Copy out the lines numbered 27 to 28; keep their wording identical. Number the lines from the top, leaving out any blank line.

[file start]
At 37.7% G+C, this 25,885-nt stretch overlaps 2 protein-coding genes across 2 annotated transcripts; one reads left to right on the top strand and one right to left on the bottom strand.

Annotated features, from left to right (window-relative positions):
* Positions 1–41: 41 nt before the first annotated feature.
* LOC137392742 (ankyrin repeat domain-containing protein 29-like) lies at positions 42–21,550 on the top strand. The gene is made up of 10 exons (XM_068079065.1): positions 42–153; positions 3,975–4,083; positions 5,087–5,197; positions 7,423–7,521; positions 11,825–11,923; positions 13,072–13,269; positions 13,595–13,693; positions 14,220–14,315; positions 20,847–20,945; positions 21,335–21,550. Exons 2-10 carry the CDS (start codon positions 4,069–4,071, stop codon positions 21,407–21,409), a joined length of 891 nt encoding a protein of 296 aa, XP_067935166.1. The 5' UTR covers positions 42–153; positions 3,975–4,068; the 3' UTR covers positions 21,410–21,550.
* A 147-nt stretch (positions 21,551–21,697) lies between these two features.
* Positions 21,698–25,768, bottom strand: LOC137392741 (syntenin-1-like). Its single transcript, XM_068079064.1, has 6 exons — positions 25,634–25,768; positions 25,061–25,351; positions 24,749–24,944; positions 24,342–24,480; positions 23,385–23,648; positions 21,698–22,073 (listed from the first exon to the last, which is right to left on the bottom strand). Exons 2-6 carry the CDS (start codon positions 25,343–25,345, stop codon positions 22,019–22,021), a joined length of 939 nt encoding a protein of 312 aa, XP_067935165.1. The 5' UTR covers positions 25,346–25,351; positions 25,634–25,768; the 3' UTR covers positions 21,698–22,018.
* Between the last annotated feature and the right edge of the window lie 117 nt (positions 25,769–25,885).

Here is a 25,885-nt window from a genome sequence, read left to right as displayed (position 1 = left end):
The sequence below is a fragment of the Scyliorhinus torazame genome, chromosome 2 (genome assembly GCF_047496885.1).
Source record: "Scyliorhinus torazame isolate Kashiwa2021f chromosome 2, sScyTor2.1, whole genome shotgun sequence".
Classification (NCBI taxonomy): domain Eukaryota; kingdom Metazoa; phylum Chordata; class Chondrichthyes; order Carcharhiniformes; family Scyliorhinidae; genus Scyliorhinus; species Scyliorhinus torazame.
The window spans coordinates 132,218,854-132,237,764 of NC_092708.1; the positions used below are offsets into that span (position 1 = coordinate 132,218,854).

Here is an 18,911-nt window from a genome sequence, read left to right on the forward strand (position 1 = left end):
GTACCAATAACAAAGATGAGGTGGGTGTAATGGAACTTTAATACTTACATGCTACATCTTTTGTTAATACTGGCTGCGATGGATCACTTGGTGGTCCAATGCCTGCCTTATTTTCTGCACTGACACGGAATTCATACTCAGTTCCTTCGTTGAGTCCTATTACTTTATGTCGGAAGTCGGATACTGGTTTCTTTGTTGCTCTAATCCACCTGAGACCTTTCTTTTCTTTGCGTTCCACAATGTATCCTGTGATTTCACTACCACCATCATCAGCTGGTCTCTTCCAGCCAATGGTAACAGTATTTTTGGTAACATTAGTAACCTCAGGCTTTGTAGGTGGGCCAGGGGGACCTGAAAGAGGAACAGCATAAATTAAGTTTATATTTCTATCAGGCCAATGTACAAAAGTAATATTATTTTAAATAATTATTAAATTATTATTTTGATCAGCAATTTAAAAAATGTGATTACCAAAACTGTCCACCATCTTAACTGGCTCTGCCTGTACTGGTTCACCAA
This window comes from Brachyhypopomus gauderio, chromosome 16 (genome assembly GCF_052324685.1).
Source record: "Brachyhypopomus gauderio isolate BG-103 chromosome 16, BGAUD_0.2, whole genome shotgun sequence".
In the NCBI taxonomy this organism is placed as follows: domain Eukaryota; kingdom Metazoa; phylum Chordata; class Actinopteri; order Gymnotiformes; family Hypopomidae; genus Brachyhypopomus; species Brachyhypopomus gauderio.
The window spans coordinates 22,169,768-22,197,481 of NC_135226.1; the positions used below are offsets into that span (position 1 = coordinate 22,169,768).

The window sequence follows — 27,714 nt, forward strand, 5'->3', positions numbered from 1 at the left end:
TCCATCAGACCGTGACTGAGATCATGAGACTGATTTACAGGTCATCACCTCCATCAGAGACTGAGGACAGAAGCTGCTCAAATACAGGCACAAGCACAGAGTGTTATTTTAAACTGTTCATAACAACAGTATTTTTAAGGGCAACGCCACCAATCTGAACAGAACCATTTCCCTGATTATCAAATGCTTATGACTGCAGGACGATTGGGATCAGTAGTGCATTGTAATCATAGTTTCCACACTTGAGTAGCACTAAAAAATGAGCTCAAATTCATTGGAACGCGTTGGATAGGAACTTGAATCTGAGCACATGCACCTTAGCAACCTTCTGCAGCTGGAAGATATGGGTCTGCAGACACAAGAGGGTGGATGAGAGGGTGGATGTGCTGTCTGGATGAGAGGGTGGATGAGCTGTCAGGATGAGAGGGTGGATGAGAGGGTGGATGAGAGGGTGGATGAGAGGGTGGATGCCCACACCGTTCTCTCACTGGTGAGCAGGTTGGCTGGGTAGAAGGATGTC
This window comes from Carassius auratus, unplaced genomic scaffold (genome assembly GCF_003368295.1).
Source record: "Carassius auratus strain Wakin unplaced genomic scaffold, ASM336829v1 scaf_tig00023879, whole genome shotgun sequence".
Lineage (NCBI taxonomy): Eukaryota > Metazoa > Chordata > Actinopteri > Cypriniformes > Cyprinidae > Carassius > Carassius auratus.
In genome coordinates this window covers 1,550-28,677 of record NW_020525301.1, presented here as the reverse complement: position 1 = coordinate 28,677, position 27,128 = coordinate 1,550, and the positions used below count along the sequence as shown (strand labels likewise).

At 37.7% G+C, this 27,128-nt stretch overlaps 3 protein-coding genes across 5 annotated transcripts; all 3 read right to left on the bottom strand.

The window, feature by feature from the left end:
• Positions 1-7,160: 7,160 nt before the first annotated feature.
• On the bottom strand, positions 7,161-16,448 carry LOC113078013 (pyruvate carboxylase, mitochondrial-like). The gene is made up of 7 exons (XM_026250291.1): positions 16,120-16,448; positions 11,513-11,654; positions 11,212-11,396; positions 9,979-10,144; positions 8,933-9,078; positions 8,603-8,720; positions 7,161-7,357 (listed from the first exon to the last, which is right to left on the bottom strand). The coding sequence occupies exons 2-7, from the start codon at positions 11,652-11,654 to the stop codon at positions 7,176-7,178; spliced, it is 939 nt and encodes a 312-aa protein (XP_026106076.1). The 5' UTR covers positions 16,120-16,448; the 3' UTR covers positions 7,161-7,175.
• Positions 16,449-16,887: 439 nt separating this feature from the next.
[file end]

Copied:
• Positions 1-7,160: 7,160 nt before the first annotated feature.
• On the bottom strand, positions 7,161-16,448 carry LOC113078013 (pyruvate carboxylase, mitochondrial-like). The gene is made up of 7 exons (XM_026250291.1): positions 16,120-16,448; positions 11,513-11,654; positions 11,212-11,396; positions 9,979-10,144; positions 8,933-9,078; positions 8,603-8,720; positions 7,161-7,357 (listed from the first exon to the last, which is right to left on the bottom strand). The coding sequence occupies exons 2-7, from the start codon at positions 11,652-11,654 to the stop codon at positions 7,176-7,178; spliced, it is 939 nt and encodes a 312-aa protein (XP_026106076.1). The 5' UTR covers positions 16,120-16,448; the 3' UTR covers positions 7,161-7,175.